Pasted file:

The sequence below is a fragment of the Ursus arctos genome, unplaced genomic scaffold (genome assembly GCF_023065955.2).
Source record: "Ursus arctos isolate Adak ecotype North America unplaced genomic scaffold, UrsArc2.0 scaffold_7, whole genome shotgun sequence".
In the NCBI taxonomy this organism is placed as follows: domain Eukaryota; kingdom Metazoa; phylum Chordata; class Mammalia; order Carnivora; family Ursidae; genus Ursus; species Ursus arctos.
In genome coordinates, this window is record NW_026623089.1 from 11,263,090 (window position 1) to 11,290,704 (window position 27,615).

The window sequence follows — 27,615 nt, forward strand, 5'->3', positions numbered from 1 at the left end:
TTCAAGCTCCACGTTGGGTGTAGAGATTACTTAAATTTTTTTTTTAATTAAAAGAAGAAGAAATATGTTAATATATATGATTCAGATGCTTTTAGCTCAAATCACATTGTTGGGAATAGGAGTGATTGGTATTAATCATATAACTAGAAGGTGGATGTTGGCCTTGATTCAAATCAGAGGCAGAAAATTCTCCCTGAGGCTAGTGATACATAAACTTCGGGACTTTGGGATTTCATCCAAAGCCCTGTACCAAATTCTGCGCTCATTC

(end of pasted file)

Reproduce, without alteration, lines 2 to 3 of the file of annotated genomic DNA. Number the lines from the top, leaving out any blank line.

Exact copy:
Source record: "Ursus arctos isolate Adak ecotype North America unplaced genomic scaffold, UrsArc2.0 scaffold_7, whole genome shotgun sequence".
In the NCBI taxonomy this organism is placed as follows: domain Eukaryota; kingdom Metazoa; phylum Chordata; class Mammalia; order Carnivora; family Ursidae; genus Ursus; species Ursus arctos.